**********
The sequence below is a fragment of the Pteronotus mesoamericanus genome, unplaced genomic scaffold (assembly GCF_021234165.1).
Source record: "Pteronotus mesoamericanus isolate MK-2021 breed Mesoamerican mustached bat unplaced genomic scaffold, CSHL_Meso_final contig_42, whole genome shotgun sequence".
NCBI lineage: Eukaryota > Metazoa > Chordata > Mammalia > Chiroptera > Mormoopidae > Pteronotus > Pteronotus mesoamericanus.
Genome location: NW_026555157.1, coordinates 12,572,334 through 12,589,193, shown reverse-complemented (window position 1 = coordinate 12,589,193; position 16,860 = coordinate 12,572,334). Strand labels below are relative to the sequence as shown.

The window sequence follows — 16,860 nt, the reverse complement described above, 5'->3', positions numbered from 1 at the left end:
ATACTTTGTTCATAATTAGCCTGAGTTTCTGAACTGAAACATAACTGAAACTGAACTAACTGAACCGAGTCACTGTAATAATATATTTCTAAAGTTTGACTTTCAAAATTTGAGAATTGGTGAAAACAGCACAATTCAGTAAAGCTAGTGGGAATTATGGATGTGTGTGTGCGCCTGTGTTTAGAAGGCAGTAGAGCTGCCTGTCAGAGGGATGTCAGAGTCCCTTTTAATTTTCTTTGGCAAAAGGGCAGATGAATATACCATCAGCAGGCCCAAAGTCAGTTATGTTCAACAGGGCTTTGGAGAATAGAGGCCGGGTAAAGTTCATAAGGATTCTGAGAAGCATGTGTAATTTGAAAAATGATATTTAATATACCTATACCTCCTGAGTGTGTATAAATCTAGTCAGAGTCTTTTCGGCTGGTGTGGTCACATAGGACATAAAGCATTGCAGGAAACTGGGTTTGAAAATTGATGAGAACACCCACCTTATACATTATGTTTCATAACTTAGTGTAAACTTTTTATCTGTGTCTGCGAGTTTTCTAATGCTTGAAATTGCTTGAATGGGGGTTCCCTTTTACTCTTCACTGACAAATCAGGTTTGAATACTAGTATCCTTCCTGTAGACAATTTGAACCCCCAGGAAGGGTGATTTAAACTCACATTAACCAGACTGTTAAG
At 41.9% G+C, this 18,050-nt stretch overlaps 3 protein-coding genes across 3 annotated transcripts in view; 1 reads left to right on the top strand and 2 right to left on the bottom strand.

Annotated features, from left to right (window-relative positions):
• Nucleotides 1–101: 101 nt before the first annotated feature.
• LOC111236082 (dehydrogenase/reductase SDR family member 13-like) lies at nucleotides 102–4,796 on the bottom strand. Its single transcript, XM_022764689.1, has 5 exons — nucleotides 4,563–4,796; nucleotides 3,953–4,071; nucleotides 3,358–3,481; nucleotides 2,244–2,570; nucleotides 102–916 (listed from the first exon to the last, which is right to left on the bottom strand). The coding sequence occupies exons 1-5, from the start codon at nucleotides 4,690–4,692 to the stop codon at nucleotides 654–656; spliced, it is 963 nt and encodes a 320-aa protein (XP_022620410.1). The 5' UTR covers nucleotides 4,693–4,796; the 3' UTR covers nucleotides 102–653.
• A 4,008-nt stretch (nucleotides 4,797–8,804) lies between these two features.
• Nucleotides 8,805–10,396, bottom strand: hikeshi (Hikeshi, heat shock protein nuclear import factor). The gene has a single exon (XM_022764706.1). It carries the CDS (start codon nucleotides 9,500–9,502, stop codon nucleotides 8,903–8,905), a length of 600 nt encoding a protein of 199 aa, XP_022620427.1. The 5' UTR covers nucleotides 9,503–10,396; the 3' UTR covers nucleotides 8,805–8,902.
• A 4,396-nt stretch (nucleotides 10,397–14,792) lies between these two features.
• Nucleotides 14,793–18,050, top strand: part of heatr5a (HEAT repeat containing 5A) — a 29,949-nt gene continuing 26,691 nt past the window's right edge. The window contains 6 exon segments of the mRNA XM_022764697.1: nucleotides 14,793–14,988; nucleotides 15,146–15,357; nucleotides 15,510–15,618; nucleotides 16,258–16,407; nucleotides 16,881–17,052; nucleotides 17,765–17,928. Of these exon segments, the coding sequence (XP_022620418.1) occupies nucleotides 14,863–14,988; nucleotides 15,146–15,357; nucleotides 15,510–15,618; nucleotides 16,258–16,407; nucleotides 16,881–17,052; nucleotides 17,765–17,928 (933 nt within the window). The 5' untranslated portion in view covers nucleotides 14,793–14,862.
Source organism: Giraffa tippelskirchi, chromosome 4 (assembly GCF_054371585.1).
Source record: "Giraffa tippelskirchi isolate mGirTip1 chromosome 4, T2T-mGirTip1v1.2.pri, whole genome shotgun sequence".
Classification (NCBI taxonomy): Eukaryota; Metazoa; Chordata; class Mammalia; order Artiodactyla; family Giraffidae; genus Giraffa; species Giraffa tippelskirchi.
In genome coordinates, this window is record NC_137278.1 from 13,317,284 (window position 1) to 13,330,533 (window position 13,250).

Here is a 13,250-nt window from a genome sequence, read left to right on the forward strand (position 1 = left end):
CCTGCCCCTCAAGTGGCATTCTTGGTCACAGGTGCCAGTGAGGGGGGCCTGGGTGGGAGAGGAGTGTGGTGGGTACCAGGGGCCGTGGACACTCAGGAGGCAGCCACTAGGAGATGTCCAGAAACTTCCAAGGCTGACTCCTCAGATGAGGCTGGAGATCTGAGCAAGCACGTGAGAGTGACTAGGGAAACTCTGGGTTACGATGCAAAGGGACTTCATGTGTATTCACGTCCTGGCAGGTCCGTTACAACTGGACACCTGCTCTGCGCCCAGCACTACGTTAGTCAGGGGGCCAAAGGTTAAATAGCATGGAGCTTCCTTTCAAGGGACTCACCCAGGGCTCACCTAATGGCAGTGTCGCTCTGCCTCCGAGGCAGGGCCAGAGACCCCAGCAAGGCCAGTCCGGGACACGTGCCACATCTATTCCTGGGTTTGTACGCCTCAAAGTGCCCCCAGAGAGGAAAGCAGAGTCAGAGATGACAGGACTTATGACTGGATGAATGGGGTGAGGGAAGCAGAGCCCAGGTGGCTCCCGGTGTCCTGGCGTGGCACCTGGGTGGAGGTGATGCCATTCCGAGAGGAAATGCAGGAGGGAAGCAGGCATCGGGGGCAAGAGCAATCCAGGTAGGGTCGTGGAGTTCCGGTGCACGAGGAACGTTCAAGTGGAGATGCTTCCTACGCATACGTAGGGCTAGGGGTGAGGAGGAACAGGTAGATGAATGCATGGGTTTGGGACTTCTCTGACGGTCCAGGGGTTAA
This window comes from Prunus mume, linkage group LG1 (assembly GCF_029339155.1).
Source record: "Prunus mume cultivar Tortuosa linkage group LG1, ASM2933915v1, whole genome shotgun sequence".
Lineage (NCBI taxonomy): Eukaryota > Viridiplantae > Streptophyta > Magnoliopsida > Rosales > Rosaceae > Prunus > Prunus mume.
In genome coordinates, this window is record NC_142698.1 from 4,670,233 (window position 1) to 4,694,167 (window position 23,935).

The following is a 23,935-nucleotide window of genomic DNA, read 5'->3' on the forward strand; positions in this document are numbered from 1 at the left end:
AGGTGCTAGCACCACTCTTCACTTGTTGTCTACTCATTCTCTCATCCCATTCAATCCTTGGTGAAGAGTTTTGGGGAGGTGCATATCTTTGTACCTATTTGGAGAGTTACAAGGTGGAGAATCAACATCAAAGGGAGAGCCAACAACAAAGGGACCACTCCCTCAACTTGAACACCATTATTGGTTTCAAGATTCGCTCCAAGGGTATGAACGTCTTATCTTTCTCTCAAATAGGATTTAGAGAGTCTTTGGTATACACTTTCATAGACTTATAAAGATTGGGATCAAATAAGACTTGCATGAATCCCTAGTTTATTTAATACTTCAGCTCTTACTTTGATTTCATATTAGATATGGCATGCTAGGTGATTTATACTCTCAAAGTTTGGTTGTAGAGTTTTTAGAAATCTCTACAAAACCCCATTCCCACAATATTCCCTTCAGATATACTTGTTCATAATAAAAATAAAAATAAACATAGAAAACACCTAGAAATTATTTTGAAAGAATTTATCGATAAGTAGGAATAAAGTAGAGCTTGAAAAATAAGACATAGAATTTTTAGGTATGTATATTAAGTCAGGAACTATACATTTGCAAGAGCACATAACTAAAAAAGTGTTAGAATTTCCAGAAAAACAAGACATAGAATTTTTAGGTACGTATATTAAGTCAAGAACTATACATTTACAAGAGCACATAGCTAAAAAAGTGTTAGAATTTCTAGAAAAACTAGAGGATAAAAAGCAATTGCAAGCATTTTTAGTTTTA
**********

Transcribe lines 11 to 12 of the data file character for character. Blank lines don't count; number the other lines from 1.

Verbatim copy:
• A 4,008-nt stretch (nucleotides 4,797–8,804) lies between these two features.
• Nucleotides 8,805–10,396, bottom strand: hikeshi (Hikeshi, heat shock protein nuclear import factor). The gene has a single exon (XM_022764706.1). It carries the CDS (start codon nucleotides 9,500–9,502, stop codon nucleotides 8,903–8,905), a length of 600 nt encoding a protein of 199 aa, XP_022620427.1. The 5' UTR covers nucleotides 9,503–10,396; the 3' UTR covers nucleotides 8,805–8,902.